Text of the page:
Champion the inner goal
Breaking records is a relatively modern phenomenon. I don't mean the kind that my children break when they discover my collection of Frank Sinatra discs, but the achievement kind. Those that tell us how far behind the four minute mile is, what a sound barrier used to be, and those that tell us that gold was once worth a more $35 an ounce.
Almost everyday my children read that someone has thrown, lifted, driven, sailed, hit, run, jumped, leaped and flown something further, heavier, faster, farther, harder, and higher than ever before. My children want in, and to be part of the act.
It started out in the most innocent way. It was just another gray winter morning. The stove had not yet reached the glow of warmth intended, and breakfast either had to be made, or was in the process of being so. Sharon descended upon my gray morning with a kiss on the cheek and the announcement, "Do you realize that this is the first time I have kissed you, on the cheek, while you are sitting on the sofa, on the 9th of November?" Before I could challenge this assault upon my early morning reverie, she shot back, "It's a new world record."
Since then, new world records have become ten a penny. One member of the family is trying to eleven a penny -- another new world record. Kate is reaching for the new record of how many ways she can cycle to the library. I am hoping that the record does not include neighbors' back yards.Sharon is aiming at being the first to wear a dog out before she is worn out. I hope she makes it. That truly will be a first. The whole process has set me thinking. Wouldn't it be really something if we could set records for loving and helping? Couldn't present records for kindness and compassion do with a little breaking?
A friend said to me: "Try to do just one good thing each day, and you'd be surprised how it would make your day." Well, it workeD. It did indeed make my day, but why stop there? I, like my children, decided to set a few world records of my own. I'd like to be able to make an entire day one wholly good deed. Alas, like all attempts at record breaking, there's a lot of training and a lot of perseverance to be accomplished. Mental record breaking is a hard as its physical counterpart.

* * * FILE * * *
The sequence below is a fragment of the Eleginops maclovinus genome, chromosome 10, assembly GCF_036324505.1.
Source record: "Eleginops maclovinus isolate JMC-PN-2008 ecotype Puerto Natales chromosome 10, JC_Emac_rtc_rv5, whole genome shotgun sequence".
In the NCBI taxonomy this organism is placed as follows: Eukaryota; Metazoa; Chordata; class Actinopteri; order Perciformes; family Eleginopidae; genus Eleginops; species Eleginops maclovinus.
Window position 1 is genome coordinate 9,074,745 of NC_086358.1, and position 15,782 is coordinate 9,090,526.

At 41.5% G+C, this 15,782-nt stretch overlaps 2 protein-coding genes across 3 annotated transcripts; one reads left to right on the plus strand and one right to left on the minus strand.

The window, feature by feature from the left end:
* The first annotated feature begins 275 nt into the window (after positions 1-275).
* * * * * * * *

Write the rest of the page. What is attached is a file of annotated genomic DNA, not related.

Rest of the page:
What my children were showing me was that records and achievement also lie in the real of the spirit. We too often think of breaking limits only in the physical world, yet we also exist in our heart and mind. These too can become limited and stilted if we do not set higher levels for their accomplishments.
Talking about Englishmen at the height of the British empire, E. M. Forster said, "They go forth into it with well-developed bodies, fairly developed minds, and undeveloped hearts." He said an undeveloped heart, not a cold one.
Our senses are overqualified for their intended use. We pay very little attention to the subtle forms of expression all around us. We hear but do not listen. We look but do not see. We invent the most complex machinery to relieve us of these tiresome tasks, and it tells us nothing except that it is only a piece of machinery.
Our senses are biologically and mechanically advanced and spiritually underemployed.
There is all around us, a luminous and sonorous world. It is full of sights and sounds that have nothing to do with physical structures; it is limitless, full of records waiting to be broken.
All of us are potential heirs to this world. No one has a monopoly on goodness of the heart, or the ability to see further than at present. To elevate our spirit by conscious endeavour is achievement indeed. And the present record can be broken!
Nicky has just scratched at the door, and she comes in bright eyed, with tail wagging. Sharon staggers in soon afterward, breathless. This particular record will have to wait. But Sharon asks me what I am writing about. I pause for a moment, then tell her that I would like to tell people something good about themselves that they have never realized before. "Wow," she exclaims, "that'll be a new world record!"
Setting records for our lighter tendencies can go a long way to eliminating humanity's taste for cruelty and indifference. The beautiful thing about a record is that it can always be broken, but never eliminated. There can be no limit on morality or humaneness. The records we set for ourselves will always be there.